At Jefferson High, students began to notice a change in Diane. While always capable of being either "real nice or a bitch," as one student put it, she now often seemed depressed. "You could tell she was stressed out last year," said Cory Bloomer, 16, a junior who was in her study hall. "She'd be crying in class, and everyone knew about the divorce."

It was soon after Ruben filed for divorce that Diane allegedly put her plot in motion. In a statement given to police, Doug Vest said she contacted him "three, four or five times," claiming she needed his help to get rid of her husband. She said Ruben had physically abused her, Vest told police. Then, in whispered conversations in study hall, she said she would lose everything in the divorce. "Diane picked on vulnerable children," says one Jefferson student's mother. "Every one of them had a single parent or some problem in their life." Diane also promised money: $20,000 from insurance, plus her wedding and engagement rings and two cars. Almost invariably described as "a nice guy" by fellow students, Vest finally agreed. "I can't explain how he got involved," says his friend Jose Villanueva, 19, a senior. "The money must have looked good to a 16-year-old." According to Vest's police statement, Diane gave him around $600 as a down payment, and he recruited Josh Yanke, whom Villanueva describes as "very shy, a chicken. He stutters a lot when he's scared." Rounding out the teen hit squad was Michael Maldonado, who lived nearby, though authorities say at least one other youth claims Diane asked him to help get rid of her husband.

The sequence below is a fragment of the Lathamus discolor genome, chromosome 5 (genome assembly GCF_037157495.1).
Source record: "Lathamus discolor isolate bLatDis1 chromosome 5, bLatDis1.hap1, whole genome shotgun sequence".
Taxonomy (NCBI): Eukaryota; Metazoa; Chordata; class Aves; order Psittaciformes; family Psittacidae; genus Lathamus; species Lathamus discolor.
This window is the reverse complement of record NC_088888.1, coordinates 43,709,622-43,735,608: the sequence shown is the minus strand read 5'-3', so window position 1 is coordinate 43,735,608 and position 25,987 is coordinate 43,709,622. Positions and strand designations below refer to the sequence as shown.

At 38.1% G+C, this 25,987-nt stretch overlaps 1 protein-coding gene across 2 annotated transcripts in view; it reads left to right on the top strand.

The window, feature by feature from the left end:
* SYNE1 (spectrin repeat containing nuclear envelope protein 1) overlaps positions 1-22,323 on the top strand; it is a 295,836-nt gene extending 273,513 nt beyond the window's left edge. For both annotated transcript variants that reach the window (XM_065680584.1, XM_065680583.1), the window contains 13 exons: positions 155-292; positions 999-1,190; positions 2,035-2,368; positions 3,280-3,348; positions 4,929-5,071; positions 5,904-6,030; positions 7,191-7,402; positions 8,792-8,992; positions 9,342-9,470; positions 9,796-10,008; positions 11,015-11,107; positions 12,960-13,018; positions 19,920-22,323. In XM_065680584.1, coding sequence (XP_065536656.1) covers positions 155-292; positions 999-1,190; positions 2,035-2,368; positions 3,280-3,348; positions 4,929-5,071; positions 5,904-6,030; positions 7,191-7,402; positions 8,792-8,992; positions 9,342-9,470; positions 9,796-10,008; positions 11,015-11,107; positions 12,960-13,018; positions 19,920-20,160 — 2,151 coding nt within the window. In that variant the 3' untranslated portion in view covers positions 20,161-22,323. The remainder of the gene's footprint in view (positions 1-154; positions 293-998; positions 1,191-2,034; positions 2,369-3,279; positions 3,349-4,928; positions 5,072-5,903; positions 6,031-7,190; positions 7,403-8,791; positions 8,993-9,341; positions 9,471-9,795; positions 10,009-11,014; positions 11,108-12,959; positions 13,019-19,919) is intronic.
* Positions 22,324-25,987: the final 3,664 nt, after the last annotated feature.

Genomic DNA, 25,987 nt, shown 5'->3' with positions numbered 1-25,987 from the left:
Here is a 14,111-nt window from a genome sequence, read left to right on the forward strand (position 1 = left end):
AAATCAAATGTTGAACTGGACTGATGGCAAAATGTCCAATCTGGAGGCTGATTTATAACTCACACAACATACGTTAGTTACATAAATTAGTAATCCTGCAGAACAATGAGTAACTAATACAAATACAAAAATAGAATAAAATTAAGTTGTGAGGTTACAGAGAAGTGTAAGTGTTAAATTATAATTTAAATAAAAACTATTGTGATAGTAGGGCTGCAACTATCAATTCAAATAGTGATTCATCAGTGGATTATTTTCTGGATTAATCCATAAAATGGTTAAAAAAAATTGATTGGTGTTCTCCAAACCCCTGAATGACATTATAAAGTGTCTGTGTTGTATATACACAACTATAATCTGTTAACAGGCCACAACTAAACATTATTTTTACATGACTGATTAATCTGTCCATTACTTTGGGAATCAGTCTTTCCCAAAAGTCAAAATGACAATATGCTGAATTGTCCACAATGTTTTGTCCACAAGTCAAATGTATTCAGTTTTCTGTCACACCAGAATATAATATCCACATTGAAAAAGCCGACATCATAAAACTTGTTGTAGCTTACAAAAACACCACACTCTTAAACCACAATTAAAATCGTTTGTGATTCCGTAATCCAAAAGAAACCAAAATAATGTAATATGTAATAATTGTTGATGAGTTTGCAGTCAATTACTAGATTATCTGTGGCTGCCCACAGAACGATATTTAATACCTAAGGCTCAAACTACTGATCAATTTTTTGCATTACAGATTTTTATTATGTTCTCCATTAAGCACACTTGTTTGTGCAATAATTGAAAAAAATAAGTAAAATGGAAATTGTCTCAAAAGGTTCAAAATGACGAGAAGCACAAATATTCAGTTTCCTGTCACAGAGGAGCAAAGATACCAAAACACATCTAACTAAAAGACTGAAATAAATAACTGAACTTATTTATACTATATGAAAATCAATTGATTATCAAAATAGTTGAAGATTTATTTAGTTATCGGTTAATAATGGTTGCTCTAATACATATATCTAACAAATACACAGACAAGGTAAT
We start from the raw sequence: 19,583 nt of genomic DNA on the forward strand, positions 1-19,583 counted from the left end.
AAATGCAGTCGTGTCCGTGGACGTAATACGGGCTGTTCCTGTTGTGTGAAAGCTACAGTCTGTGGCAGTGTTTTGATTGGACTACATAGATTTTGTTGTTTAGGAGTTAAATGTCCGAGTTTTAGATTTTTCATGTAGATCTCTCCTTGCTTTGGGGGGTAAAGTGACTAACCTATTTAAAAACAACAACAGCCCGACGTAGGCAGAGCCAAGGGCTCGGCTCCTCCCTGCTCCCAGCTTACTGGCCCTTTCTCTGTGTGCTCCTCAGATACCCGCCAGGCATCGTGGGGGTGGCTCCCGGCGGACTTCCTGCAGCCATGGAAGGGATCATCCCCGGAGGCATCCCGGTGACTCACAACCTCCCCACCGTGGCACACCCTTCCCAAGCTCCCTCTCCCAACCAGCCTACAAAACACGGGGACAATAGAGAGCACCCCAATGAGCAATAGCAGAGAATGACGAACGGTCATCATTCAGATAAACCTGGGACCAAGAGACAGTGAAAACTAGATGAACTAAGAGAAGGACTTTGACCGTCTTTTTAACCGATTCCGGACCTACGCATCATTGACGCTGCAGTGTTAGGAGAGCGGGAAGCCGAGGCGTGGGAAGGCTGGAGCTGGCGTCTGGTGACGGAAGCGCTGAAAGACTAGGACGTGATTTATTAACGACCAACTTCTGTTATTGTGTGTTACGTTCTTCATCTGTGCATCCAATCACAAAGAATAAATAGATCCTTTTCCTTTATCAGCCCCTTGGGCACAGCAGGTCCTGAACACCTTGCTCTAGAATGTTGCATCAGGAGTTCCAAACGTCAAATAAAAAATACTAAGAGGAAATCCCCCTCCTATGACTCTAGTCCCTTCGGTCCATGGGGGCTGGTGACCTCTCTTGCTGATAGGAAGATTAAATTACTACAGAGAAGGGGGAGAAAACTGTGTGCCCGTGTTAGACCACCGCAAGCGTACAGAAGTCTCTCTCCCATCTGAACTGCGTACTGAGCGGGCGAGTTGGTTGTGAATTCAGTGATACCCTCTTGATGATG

On April 2, just 13 days before Diane was to move out—and one day before his murder—Ruben Borchardt sensed trouble. "He said, 'Something strange is going on,' " recalls Brook. For one thing, Diane was off visiting Susan's parents some 200 miles away—odd in itself, since the relationship had never been close. Odder still, it seemed from Chuck's testimony, was her taking along Regen and Bugsy, the miniature Schnauzer that Diane had never taken on a trip before and that would bark wildly when anyone entered the house.